Endothall-containing products are now the most widely used herbicides for large-scale hydrilla management in Florida. Endothall is a contact herbicide and requires only 12–72 hours exposure time (depending on concentration of the herbicide in the water) to be effective. Traditional use patterns of endothall included small-scale applications for access, navigation, and treatment of new hydrilla infestations. As fluridone-resistant hydrilla became more prevalent, the switch to large-scale endothall applications was evaluated. Researchers have determined that the most effective time of year to implement large-scale hydrilla control with endothall is in late fall to early spring when water temperatures are cooler and the microbes (bacteria) that break down endothall are less active. When treating cool water, endothall breaks down at a slower rate, resulting in increased exposure of the target plants. The cooler water holds more dissolved oxygen compared to the summer and early fall months, and the slower recovery rate of the plants allows for more effective control. Additionally, hydrilla produces tubers in the fall, so stressing the plants with herbicide during this time has the potential to decrease the amount of tuber production.

Since the late 1980s, fluridone has been the most widely used herbicide for large-scale hydrilla management in Florida public waters. It is usually applied as a whole-lake treatment. Fluridone is a slow-acting herbicide and can provide control of hydrilla with little or no damage to other plants in the treatment area (selective). For fluridone to be effective, hydrilla must be exposed to it for long periods compared to endothall. Depending on environmental variables, especially concentration of the herbicide in lake water, hydrilla must be exposed to lake water for a minimum of 60 days. As a result, sequential fluridone treatments — often called “bumps” — are usually applied over a period of time to ensure that a lethal concentration of the herbicide is maintained in the water column. Fluridone is still used for managing hydrilla in lakes that contain susceptible hydrilla populations.

Penoxsulam was recently registered in 2007, and it is also used to manage hydrilla in lakes with fluridone-resistant hydrilla. Research in Osceola County lakes suggests that it is beneficial to use penoxsulam in combination with another herbicide (e.g., endothall). Like fluridone, it is a slow-acting, systemic herbicide that requires a long exposure time (90–120 days) to hydrilla for optimum performance and additional bump treatments may be necessary.

The active ingredient copper can be used to control hydrilla, but because of concerns over accumulation of this element in lake sediments the FWC permits the use of copper herbicides in public waters only when no alternative management options are available. Diquat is a contact herbicide that can be used alone but is typically used in combination with other herbicides to manage hydrilla.

Since 2007, four new herbicides have been registered for hydrilla control. They include the active ingredients bispyribac-sodium, flumioxazin, penoxsulam, and imazamox. These active ingredients are being incorporated into FWC’s management programs, and results from trial treatments will determine their use patterns in the future.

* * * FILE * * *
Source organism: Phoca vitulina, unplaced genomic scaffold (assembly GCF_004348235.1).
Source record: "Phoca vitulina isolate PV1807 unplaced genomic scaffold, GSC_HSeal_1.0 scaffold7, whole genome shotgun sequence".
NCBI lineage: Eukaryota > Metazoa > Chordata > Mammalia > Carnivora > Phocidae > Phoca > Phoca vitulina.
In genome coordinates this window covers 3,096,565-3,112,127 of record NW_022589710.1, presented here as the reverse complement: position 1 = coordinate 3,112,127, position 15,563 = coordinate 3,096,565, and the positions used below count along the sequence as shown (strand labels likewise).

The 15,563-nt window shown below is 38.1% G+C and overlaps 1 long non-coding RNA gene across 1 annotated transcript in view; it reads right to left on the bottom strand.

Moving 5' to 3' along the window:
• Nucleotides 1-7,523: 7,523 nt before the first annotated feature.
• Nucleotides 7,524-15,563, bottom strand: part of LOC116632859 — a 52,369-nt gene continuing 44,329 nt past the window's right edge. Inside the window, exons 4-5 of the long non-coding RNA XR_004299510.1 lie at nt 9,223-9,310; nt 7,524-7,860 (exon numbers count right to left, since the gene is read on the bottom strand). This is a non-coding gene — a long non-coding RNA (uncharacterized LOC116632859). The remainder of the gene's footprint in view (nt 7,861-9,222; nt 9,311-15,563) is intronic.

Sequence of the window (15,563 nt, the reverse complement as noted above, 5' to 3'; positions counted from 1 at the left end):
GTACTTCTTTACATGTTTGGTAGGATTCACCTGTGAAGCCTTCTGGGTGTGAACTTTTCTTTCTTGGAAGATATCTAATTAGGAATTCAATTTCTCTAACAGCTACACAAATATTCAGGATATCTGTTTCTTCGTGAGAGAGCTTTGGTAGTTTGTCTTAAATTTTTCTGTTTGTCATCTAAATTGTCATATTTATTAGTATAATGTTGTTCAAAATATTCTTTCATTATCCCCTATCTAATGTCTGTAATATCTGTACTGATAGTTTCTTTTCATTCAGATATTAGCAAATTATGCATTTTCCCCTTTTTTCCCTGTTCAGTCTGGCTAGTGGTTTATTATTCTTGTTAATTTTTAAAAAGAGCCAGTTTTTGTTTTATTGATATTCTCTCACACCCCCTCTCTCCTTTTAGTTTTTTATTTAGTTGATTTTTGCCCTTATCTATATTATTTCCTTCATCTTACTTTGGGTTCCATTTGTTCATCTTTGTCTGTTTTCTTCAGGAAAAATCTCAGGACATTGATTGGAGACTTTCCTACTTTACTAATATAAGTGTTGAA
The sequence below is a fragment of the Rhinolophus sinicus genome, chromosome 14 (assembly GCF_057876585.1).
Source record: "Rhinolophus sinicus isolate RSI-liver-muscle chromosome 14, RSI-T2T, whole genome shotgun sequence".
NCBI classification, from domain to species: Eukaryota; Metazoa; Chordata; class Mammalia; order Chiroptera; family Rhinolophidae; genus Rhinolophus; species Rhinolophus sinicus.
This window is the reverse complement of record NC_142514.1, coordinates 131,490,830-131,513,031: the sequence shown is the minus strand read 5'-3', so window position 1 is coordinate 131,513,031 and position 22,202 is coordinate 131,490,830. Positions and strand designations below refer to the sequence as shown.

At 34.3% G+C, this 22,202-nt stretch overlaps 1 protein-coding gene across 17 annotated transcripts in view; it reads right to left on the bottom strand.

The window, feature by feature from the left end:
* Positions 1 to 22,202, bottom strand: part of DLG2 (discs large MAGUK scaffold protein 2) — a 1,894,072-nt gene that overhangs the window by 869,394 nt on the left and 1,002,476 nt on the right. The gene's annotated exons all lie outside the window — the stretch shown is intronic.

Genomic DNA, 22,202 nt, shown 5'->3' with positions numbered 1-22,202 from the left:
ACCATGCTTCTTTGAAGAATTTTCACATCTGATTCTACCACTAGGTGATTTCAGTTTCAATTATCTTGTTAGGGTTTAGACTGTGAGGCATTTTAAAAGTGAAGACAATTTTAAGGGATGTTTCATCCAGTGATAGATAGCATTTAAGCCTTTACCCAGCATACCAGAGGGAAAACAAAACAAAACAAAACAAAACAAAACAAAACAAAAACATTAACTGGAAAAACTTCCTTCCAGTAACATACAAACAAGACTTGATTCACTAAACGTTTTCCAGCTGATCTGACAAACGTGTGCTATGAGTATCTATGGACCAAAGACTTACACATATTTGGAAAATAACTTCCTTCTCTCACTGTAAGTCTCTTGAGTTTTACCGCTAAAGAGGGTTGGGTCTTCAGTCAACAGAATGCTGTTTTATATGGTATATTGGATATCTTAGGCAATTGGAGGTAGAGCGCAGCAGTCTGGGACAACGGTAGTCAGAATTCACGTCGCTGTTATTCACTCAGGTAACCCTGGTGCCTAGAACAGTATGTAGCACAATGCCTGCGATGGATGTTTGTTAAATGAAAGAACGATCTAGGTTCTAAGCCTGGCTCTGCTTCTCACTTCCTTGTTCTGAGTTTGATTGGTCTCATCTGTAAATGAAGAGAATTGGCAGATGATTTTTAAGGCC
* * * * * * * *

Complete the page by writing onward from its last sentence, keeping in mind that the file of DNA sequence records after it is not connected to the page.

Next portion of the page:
Biological Control

Biological control refers to the purposeful introduction of natural enemies (i.e., insects, fish, or diseases) by scientists and environmental managers as a means to weaken and suppress invading plants. The introduction of foreign biological control agents is strictly monitored by the U.S. Department of Agriculture’s Animal and Plant Health Inspection Service (APHIS) and the Technical Advisory Group for Biological Control Agents of Weeds (TAG) and reviewed by the Department of Interior.

To date, the grass carp is the only effective biological control agent used to manage submersed aquatic vegetation like hydrilla (Figure 7). In Florida, a permit is required by law for use and possession of grass carp, and only sterile, triploid grass carp can be used. Hydrilla control with grass carp is cost-effective, but this technique offers limited plant selectivity. The results of grass carp stocking are unpredictable, and there can be a risk of complete removal of all submersed habitat that is important to fisheries. Grass carp often are used in ponds and small lakes where they can be contained but are typically not used for open systems such as Florida’s large ( >~ 1000 acres) public lakes. The life span of grass carp can exceed 15 years, and once they are introduced it is difficult if not impossible to physically decrease their densities to where they no longer control aquatic plants. There are many examples where grass carp have been used to successfully control hydrilla in lakes, but few if any of these have been able to maintain any level of submersed native plants.

Biological control with host-specific insects has produced little success to date. Since 1987, four insect biological control agents have been intentionally released in the United States to control hydrilla. Of these insects, only the Asian hydrilla leaf mining fly is widely established and is commonly associated with hydrilla. The larvae of these insects are capable of destroying the leaves of the plant and reducing photosynthesis, but this insect has not had a significant impact on hydrilla populations. Thus, the presence of the fly has little bearing on hydrilla management.